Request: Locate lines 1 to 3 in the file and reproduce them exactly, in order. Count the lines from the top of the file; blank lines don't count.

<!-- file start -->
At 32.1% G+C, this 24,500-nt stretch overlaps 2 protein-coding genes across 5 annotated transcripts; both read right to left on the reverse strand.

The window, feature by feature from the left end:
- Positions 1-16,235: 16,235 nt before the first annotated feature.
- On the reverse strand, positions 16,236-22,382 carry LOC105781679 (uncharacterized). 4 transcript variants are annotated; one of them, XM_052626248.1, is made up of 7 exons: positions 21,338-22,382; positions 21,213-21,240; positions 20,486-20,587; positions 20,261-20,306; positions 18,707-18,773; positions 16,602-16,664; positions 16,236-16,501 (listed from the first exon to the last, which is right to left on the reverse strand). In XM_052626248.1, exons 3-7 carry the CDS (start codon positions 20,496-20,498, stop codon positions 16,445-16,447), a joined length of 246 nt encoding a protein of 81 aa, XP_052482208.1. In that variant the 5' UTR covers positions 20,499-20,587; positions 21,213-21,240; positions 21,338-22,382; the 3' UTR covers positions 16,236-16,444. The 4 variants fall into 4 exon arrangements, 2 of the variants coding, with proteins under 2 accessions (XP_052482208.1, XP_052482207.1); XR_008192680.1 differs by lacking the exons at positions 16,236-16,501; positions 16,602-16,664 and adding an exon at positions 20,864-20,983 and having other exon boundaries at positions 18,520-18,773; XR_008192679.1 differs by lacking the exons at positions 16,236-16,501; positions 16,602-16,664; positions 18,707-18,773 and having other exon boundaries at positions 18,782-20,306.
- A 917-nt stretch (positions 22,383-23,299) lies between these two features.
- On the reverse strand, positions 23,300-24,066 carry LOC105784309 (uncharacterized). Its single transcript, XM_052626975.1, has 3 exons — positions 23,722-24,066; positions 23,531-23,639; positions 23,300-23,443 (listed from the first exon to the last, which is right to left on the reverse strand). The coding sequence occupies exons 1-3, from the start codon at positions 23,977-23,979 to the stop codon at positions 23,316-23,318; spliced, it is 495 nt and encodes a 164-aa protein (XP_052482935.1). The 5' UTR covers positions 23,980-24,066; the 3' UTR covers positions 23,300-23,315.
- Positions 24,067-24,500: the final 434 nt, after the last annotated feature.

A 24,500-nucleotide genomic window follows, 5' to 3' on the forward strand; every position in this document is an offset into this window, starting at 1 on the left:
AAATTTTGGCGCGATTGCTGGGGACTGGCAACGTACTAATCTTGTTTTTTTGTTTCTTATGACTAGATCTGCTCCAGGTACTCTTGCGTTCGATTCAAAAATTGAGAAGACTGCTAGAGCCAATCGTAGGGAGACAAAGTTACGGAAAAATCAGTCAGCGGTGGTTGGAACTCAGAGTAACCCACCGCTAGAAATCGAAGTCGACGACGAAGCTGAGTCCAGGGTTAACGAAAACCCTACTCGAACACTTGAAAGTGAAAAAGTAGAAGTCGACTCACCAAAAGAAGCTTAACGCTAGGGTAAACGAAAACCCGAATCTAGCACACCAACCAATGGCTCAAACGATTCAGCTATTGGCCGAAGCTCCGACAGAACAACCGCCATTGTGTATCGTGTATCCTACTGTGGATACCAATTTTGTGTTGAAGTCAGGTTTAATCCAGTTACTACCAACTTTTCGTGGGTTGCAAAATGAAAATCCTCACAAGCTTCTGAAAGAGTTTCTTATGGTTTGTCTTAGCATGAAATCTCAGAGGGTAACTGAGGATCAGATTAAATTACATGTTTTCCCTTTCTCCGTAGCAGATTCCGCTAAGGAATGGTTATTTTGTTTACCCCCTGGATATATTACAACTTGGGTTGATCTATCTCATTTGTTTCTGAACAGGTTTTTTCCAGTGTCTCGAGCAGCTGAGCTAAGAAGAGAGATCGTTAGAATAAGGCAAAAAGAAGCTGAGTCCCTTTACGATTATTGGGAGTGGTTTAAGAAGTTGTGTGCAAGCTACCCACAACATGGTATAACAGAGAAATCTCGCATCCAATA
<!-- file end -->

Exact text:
At 32.1% G+C, this 24,500-nt stretch overlaps 2 protein-coding genes across 5 annotated transcripts; both read right to left on the reverse strand.

The window, feature by feature from the left end:
- Positions 1-16,235: 16,235 nt before the first annotated feature.